The floor press is one of those exercises where everything you need to know is in the title. It’s a bench press variation where the lifter lies with their back flat against the floor, usually with a power rack to hold up the barbell. The floor cuts the distance the bar travels in half, so you can address sticking points during the midpoint of the press.
Grip width is another key difference. Lifters will often use a wider grip for floor press than the shoulder width grip they’re used to on conventional. Wide grip helps account for the fact you can’t achieve a full elbow tuck when the floor limits your depth.
It’s a great accessory for the flat bench if you have a shoulder injury or you’re struggling with your lockout. In this article, we’ll go over what it’s good for and who should use it.
The floor press is most often recommended for athletes struggling with the lockout portion of the bench press. When an athlete stalls out about halfway up, the floor press allows us to target that specific weak point and address it directly.
That’s because the main difference between bench press and floor press is how the floor press limits your upper body range of motion.
Stalling during the concentric motion of the bench press (i.e. the actual pressing part) is usually caused by poor tricep development. This makes sense when you remember that your triceps do the most work at the top half of each rep. If you have strong pectorals by comparison, weakness won’t appear at the beginning of the press. It’ll happen midway through, instead.
With the floor press, the bottom of the rep (when your elbow touches the ground) puts you right at the same point where you’d stall out on a normal bench.
The limited range of motion in a floor press is also beneficial for athletes with shoulder injuries. Your shoulders move the most during the bottom half of the bench press, but in the floor press, you’re only doing the top half.
Your triceps are also doing most of the work when you’re on the floor, saving your shoulders from the extra load.
Powerlifters focus on explosive force, which isn’t really possible with this variation. The floor press takes your pecs mostly out of the equation while simultaneously removing the leg drive usually associated with heavy benching.
While any pressing movement is a pain if your elbows hurt, the floor press might be especially bad. Since the whole point is to target the part of the bench where your triceps are under the heaviest load, your upper arms and elbows still have the majority of their ROM to work through.
Some powerlifters think the benefits listed above are enough to justify swapping one out for the other. That’s a big mistake in my opinion. I know that in powerlifting, bench press always reigns supreme, but I honestly don’t think I’m that biased about this.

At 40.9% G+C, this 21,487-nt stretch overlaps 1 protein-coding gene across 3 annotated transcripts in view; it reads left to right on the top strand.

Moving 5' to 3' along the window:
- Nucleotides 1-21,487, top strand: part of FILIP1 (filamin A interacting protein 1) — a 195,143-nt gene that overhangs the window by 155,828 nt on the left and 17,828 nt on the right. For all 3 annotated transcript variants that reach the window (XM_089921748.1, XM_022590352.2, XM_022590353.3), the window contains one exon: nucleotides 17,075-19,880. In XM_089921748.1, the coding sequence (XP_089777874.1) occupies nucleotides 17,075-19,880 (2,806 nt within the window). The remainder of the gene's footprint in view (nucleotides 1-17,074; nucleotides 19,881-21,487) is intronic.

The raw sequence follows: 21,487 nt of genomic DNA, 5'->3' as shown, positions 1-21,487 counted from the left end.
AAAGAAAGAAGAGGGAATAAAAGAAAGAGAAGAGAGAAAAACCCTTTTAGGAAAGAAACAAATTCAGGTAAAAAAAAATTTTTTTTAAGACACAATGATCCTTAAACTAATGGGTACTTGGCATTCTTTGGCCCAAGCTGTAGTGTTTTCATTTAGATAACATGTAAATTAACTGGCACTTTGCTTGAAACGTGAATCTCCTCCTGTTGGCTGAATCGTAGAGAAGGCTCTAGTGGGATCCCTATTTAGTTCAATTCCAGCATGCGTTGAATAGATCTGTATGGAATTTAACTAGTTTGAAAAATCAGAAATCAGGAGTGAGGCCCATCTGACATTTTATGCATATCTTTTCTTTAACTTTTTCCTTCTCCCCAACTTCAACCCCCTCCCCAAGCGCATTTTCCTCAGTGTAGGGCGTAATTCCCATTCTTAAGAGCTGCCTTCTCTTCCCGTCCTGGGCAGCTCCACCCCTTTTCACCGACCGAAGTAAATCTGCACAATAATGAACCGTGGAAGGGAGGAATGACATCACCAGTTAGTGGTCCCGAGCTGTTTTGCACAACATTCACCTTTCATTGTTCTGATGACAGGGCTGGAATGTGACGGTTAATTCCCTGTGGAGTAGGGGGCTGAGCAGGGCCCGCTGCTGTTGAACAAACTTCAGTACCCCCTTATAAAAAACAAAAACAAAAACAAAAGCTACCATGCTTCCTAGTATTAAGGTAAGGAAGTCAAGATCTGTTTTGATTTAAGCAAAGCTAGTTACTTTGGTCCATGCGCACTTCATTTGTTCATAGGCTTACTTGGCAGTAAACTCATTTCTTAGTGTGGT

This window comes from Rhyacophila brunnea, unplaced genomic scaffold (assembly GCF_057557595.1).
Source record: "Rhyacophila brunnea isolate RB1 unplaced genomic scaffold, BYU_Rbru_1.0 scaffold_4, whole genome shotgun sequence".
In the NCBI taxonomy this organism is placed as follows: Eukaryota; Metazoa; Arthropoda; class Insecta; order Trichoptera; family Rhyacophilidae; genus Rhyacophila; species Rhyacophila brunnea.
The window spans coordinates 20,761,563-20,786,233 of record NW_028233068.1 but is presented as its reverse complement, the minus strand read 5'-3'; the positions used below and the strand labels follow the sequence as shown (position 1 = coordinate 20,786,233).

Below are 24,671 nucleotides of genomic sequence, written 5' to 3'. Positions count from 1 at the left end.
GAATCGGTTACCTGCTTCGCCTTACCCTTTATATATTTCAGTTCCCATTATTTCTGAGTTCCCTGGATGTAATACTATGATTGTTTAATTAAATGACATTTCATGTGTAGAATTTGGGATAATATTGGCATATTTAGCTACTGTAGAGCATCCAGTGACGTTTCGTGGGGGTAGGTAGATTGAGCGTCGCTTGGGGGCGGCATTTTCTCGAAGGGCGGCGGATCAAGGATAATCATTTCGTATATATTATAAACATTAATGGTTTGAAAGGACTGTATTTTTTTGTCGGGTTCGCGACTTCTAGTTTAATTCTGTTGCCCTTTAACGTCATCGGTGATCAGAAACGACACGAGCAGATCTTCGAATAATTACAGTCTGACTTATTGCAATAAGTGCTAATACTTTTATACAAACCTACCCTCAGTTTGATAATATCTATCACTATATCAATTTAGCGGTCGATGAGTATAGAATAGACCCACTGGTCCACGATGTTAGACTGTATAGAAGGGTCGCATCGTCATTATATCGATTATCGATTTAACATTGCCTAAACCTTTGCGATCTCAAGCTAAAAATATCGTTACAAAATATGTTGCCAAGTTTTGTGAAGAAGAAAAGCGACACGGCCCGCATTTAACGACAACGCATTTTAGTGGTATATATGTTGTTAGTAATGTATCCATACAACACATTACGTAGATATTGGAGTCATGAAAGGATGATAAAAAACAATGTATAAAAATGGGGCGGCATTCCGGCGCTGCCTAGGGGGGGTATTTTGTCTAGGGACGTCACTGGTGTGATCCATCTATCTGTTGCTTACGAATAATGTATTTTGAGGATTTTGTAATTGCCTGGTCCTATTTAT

Ignoring pain in a certain ROM is a temporary solution to what could be a permanent problem if left untreated. That’s not to say you should just grind through it if your shoulders are killing you, by the way. But if you’re using floor press to avoid dealing with shoulder pain, you’re setting yourself up for reinjury down the road. Same goes for dumbbell floor press.
Even if you’re not injured, I still don’t recommend abandoning the flat bench altogether. The floor press just plain doesn’t put enough stress on your pecs to build much (if any) muscle, nor does it help build strength in the chest to a significant degree.
If your goal is strictly hypertrophy, rather than strength-building, then a dumbbell bench press might make a more suitable long-term replacement to the barbell bench, though I would still argue the overload created during a flat bench press followed by dumbbell bench press will likely yield the greatest results.
Starting an injured lifter’s road to recovery with a floor press is a great option, but gradually transitioning back to a regular bench press should almost always be the goal. This can be accomplished via progressing to other variations such as a swiss bar bench press, pin press, tempo bench press, etc. once they can be performed pain free.
Many lifters believe that they’ll never be able to bench pain-free again post-injury and others believe that bench press will simply always cause pain. If this sounds familiar to you, give us a call. We’ve coached hundreds of lifters who thought that they’d never be able to bench press again to massive, pain-free PRs.
I firmly believe that this idea of benching being bad for your shoulders simply comes from a lack of education on proper technique, and our team is more than equipped to help teach you how to properly bench pain free.
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